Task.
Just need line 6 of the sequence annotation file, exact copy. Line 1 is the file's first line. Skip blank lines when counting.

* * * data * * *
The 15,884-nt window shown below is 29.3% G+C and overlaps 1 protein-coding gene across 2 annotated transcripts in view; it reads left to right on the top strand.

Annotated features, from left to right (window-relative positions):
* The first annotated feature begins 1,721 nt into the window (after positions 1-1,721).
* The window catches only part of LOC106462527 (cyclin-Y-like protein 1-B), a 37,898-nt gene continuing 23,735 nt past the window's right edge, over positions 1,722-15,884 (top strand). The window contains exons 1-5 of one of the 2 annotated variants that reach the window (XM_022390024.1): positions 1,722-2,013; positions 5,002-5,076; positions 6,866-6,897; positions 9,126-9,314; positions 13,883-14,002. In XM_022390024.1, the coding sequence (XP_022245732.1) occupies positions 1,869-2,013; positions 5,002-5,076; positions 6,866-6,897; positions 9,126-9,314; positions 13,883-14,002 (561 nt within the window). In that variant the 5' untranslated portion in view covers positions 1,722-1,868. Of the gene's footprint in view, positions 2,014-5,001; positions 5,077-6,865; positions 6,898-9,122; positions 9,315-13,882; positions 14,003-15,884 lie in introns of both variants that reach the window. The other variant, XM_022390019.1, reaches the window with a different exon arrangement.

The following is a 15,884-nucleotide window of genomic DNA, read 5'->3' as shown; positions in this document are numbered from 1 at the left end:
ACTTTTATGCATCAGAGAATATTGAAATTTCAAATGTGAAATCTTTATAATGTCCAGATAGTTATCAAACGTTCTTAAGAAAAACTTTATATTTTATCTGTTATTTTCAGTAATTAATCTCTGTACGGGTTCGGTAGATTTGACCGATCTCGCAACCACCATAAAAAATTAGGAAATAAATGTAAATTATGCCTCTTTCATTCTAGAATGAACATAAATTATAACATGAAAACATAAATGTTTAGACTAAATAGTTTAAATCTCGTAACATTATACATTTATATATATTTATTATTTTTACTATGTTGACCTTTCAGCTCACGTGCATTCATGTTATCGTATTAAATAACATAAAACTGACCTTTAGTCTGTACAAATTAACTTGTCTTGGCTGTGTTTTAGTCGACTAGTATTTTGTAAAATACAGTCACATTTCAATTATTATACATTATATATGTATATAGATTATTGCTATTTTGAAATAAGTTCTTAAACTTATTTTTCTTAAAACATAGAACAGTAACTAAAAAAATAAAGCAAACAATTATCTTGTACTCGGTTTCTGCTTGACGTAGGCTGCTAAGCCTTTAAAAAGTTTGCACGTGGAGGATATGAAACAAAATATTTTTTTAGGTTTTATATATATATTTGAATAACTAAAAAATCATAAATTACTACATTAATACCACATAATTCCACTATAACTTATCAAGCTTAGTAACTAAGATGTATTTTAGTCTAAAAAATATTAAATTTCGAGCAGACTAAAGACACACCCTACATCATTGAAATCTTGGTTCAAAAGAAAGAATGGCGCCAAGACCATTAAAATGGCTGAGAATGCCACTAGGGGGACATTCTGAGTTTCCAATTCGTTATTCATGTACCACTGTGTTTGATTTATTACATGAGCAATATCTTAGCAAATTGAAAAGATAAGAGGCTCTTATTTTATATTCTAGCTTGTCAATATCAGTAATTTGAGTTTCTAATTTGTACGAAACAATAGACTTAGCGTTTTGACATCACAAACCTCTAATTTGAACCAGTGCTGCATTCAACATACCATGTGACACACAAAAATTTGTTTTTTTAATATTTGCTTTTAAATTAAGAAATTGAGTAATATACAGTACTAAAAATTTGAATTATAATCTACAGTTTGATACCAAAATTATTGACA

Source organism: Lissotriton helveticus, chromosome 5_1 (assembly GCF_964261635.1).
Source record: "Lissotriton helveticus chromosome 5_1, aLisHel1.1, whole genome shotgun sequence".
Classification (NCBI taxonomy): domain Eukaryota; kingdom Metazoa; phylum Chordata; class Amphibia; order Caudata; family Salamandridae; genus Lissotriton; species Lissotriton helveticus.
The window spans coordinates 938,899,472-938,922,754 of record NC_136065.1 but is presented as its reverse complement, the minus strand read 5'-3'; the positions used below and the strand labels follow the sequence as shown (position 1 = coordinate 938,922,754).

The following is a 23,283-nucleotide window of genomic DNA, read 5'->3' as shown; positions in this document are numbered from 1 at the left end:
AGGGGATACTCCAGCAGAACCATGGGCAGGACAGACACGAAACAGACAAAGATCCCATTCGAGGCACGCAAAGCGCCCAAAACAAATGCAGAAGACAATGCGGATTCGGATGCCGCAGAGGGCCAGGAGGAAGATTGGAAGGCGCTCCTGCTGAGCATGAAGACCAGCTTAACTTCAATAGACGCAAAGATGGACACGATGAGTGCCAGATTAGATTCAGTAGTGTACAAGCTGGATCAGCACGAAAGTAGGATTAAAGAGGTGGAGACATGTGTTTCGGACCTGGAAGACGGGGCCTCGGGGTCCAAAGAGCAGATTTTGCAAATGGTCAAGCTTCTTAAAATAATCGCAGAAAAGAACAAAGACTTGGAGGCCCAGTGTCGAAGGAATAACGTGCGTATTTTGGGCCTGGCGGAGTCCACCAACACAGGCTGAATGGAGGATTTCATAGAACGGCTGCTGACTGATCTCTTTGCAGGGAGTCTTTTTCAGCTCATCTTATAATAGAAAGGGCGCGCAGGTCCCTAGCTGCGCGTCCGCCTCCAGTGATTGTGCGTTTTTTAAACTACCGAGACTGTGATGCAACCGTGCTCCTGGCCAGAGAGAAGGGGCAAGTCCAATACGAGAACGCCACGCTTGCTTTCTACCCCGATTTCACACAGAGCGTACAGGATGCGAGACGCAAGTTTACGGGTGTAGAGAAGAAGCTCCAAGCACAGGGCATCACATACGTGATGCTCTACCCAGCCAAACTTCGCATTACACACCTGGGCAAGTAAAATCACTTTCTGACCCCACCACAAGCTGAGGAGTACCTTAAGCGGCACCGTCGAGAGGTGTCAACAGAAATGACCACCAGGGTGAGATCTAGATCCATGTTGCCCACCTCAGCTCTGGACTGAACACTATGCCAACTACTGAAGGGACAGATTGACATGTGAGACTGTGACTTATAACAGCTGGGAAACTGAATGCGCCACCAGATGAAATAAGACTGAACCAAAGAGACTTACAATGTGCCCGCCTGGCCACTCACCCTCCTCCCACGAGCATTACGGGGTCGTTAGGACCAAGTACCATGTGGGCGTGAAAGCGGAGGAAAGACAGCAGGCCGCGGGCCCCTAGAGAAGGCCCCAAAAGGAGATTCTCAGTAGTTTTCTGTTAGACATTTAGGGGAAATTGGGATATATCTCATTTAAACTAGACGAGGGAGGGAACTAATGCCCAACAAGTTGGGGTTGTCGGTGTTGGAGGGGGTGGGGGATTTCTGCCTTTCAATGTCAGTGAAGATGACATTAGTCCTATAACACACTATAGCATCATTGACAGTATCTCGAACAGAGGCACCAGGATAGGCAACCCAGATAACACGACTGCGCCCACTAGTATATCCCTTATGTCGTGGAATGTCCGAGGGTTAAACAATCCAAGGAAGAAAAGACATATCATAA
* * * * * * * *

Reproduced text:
ACTTTTATGCATCAGAGAATATTGAAATTTCAAATGTGAAATCTTTATAATGTCCAGATAGTTATCAAACGTTCTTAAGAAAAACTTTATATTTTATCTGTTATTTTCAGTAATTAATCTCTGTACGGGTTCGGTAGATTTGACCGATCTCGCAACCACCATAAAAAATTAGGAAATAAATGTAAATTATGCCTCTTTCATTCTAGAATGAACATAAATTATAACATGAAAACATAAATGTTTAGACTAAATAGTTTAAATCTCGTAACATTATACATTTATATATATTTATTATTTTTACTATGTTGACCTTTCAGCTCACGTGCATTCATGTTATCGTATTAAATAACATAAAACTGACCTTTAGTCTGTACAAATTAACTTGTCTTGGCTGTGTTTTAGTCGACTAGTATTTTGTAAAATACAGTCACATTTCAATTATTATACATTATATATGTATATAGATTATTGCTATTTTGAAATAAGTTCTTAAACTTATTTTTCTTAAAACATAGAACAGTAACTAAAAAAATAAAGCAAACAATTATCTTGTACTCGGTTTCTGCTTGACGTAGGCTGCTAAGCCTTTAAAAAGTTTGCACGTGGAGGATATGAAACAAAATATTTTTTTAGGTTTTATATATATATTTGAATAACTAAAAAATCATAAATTACTACATTAATACCACATAATTCCACTATAACTTATCAAGCTTAGTAACTAAGATGTATTTTAGTCTAAAAAATATTAAATTTCGAGCAGACTAAAGACACACCCTACATCATTGAAATCTTGGTTCAAAAGAAAGAATGGCGCCAAGACCATTAAAATGGCTGAGAATGCCACTAGGGGGACATTCTGAGTTTCCAATTCGTTATTCATGTACCACTGTGTTTGATTTATTACATGAGCAATATCTTAGCAAATTGAAAAGATAAGAGGCTCTTATTTTATATTCTAGCTTGTCAATATCAGTAATTTGAGTTTCTAATTTGTACGAAACAATAGACTTAGCGTTTTGACATCACAAACCTCTAATTTGAACCAGTGCTGCATTCAACATACCATGTGACACACAAAAATTTGTTTTTTTAATATTTGCTTTTAAATTAAGAAATTGAGTAATATACAGTACTAAAAATTTGAATTATAATCTACAGTTTGATACCAAAATTATTGACA